And Saruman spoke: "So Gandalf was just about to enter the fray of the most important and dangerous battle of Third Age of Middle Earth, the Battle of the Pelennor Fields, and suddenly was challenged with a choice -- should I stay or should I go? He had been sent back after death, ostensibly by heaven, and endowed with powers that made him now second only to Sauron. Here before him was the battle that would determine whether Gondor fell, and with it, as he had said repeatedly, absolutely the rest of Middle Earth."
"But before all this, one of the little hobbits -- you, Pippen -- told him that Faramir was about to be burned alive in some old barbaric pagan ritual and no one was around other than the warrior Berragond, who, as it turns out, was in process of killing all the guards... and thereby maybe rescuing Faramir himself if maybe he had a little extra help -- like, perhaps, yours, Pippen? to prevent this from happening. Faramir's importance was pretty much zero at this point, other than his being close in nature and sympathy to Gandalf. With the King returned, he wasn't going to rule Gondor. There is no mention of his being a possible second carrier of the Ring, owing to his ability to refuse the Ring -- and readily -- if offered it, and thus to be kept "available" if somehow Frodo's will failed but not Faramir's frequently referred to wizardly foresight to perhaps in desperation locate it. And so Gandalf decides to go help Faramir and ends up missing the entirety of the battle. The whole god-damned thing. The greatest piece on the board, greater than the Nazgul-king, skipped town."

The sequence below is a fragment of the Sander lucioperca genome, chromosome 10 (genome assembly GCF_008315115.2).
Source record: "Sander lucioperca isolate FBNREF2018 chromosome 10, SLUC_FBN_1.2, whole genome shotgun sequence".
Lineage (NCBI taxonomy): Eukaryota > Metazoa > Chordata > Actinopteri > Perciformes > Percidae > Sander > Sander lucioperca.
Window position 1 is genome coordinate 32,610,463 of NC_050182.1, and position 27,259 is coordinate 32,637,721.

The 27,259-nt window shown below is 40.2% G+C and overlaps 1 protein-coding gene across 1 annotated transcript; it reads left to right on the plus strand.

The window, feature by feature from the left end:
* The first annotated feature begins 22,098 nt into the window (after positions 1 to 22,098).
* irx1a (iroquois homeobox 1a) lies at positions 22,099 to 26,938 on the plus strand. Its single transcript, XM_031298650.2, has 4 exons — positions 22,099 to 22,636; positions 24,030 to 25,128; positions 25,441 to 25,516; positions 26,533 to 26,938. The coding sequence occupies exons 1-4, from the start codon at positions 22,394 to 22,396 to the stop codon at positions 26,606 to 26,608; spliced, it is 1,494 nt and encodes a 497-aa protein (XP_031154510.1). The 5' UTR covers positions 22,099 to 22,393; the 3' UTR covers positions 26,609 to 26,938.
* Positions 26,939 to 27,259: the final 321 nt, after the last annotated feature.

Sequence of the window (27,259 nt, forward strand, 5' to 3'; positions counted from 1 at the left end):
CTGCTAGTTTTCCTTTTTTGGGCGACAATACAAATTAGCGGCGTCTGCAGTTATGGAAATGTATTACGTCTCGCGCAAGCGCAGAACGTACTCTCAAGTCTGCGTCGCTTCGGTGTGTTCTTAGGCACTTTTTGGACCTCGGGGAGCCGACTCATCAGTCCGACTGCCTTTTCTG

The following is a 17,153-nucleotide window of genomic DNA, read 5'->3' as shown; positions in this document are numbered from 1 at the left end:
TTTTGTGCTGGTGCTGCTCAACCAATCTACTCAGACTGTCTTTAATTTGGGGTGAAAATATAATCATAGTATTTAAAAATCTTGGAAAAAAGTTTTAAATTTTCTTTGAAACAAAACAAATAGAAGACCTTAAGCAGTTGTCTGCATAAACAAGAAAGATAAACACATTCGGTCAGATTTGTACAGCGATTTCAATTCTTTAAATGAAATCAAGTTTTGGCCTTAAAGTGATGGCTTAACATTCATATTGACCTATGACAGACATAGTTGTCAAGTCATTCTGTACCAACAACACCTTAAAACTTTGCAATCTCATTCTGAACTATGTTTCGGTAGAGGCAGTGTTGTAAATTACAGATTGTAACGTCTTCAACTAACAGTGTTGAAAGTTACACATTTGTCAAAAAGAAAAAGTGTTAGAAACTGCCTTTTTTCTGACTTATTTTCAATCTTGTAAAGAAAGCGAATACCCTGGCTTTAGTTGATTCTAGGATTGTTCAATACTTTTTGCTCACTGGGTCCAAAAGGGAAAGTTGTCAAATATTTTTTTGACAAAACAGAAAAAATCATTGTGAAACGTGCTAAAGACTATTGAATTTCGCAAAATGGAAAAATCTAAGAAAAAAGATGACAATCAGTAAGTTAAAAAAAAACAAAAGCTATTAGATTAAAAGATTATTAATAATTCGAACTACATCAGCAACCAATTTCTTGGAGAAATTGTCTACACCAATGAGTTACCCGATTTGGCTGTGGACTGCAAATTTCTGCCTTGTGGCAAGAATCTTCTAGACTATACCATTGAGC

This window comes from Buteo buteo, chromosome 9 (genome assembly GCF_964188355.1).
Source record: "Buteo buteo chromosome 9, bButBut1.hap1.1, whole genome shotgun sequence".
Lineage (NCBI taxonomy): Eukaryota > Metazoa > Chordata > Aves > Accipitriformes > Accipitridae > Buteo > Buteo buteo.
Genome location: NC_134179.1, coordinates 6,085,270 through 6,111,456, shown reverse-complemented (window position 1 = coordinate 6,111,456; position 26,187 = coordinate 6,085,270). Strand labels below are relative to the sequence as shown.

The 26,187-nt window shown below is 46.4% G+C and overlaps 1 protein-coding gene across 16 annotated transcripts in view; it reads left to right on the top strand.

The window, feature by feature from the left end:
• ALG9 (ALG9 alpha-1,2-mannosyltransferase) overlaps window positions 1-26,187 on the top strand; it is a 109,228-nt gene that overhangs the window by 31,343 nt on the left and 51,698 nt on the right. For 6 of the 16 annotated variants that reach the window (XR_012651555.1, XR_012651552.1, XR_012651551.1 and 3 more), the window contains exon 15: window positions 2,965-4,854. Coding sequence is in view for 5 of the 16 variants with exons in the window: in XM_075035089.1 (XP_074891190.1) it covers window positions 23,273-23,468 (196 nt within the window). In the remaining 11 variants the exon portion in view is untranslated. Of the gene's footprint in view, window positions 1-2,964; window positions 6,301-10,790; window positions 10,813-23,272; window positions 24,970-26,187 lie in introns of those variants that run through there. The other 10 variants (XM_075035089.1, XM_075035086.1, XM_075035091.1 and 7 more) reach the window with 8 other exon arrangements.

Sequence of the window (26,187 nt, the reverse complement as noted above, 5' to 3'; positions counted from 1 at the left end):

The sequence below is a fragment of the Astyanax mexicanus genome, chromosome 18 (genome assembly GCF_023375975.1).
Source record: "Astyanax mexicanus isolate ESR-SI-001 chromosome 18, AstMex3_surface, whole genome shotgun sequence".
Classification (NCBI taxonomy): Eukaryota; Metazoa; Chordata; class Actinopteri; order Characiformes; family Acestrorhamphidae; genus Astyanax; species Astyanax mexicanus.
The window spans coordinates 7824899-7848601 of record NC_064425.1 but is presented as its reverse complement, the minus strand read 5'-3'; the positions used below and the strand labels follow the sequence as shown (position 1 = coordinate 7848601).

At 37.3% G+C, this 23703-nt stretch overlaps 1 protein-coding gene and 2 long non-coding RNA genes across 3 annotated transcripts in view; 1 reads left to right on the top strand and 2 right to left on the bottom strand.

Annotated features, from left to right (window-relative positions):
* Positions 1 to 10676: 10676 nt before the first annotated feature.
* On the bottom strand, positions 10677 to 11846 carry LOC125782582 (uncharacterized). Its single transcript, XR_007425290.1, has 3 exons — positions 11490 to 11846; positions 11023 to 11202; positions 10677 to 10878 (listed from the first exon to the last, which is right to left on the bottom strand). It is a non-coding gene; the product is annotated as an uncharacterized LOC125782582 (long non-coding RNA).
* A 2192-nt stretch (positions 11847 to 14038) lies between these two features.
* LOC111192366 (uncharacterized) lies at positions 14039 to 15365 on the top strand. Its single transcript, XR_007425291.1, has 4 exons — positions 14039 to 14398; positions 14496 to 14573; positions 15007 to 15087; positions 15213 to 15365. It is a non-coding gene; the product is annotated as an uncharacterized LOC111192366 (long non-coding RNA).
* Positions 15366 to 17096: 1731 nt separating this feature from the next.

"Why did he do this, what drew him to make THIS choice, rather than the evidently wiser one of committing himself to battle? In battle, as he himself had admitted, he was equal to a thousand troops, and as much as legend held it that the Nazgul king couldn't be killed by a man, he certainly could have served as a force mostly likely to distract him so that Merry and Eowyn could surprise him from behind and finish him off. And of course, there were OTHER Nazgul around, killing hundreds of troops... against these he would have helped, this army onto himself, big-time."
"Gandalf WAS needed on the battlefield. With him there, maybe thousands of troops wouldn't have died, and maybe not even King Theoden, who served as the lure he otherwise would have served as -- the great rival, as he was, to his power. All he had to do was say, "sorry Pippen, I love Faramir to death, but you're a weak fool to try to tempt me with this when you know it would leave our troops without their leader and their most powerful weapon of artillery," and thereafter waded into the fray, a great and responsible leader."